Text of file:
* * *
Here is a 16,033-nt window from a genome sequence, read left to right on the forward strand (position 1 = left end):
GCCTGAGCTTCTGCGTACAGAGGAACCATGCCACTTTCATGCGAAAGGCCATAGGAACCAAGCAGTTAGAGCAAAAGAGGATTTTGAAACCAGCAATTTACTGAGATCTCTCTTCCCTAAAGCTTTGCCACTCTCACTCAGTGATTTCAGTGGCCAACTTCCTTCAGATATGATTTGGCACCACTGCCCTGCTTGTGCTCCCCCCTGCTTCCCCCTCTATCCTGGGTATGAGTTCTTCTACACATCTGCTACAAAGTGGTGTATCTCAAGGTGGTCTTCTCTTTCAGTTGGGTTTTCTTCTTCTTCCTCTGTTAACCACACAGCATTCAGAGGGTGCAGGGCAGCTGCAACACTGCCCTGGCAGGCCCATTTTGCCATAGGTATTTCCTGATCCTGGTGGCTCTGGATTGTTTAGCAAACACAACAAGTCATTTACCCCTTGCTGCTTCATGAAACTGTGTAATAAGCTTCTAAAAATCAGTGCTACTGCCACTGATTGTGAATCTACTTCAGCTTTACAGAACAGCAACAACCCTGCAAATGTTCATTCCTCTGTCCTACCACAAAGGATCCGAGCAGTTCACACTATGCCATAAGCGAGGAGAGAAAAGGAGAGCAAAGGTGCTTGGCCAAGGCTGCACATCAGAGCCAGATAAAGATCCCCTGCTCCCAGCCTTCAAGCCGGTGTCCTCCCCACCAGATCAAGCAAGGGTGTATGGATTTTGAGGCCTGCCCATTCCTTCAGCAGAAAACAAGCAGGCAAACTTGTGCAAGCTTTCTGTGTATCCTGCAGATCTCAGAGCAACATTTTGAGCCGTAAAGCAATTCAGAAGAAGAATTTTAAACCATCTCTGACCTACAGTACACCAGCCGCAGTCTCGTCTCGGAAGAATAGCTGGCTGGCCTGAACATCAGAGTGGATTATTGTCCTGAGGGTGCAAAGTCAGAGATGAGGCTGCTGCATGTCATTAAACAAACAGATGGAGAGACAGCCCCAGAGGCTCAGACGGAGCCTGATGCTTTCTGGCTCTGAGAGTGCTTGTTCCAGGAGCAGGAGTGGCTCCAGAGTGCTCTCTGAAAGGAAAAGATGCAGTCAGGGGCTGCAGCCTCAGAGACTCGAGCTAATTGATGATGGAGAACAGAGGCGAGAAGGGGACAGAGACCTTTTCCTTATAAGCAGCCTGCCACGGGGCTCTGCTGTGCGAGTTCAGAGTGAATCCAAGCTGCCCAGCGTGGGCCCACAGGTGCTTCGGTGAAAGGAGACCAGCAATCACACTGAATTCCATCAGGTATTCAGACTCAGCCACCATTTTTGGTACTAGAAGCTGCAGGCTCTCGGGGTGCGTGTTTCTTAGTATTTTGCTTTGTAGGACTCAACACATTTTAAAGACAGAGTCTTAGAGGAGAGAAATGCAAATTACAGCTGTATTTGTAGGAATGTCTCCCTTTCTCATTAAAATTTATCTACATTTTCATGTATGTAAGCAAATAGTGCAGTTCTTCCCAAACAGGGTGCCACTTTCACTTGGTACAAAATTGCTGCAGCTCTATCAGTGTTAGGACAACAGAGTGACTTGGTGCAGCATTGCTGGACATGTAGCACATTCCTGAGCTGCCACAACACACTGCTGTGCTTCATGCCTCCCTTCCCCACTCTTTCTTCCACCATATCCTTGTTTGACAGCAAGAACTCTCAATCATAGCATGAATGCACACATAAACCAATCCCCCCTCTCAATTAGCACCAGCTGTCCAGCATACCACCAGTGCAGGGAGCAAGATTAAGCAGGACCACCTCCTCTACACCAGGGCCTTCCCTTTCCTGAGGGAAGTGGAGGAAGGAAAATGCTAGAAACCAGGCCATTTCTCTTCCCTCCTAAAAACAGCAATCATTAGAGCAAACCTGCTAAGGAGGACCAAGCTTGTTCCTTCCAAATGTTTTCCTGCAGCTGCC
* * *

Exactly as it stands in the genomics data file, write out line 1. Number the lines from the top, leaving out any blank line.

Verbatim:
Here is a 16,033-nt window from a genome sequence, read left to right on the forward strand (position 1 = left end):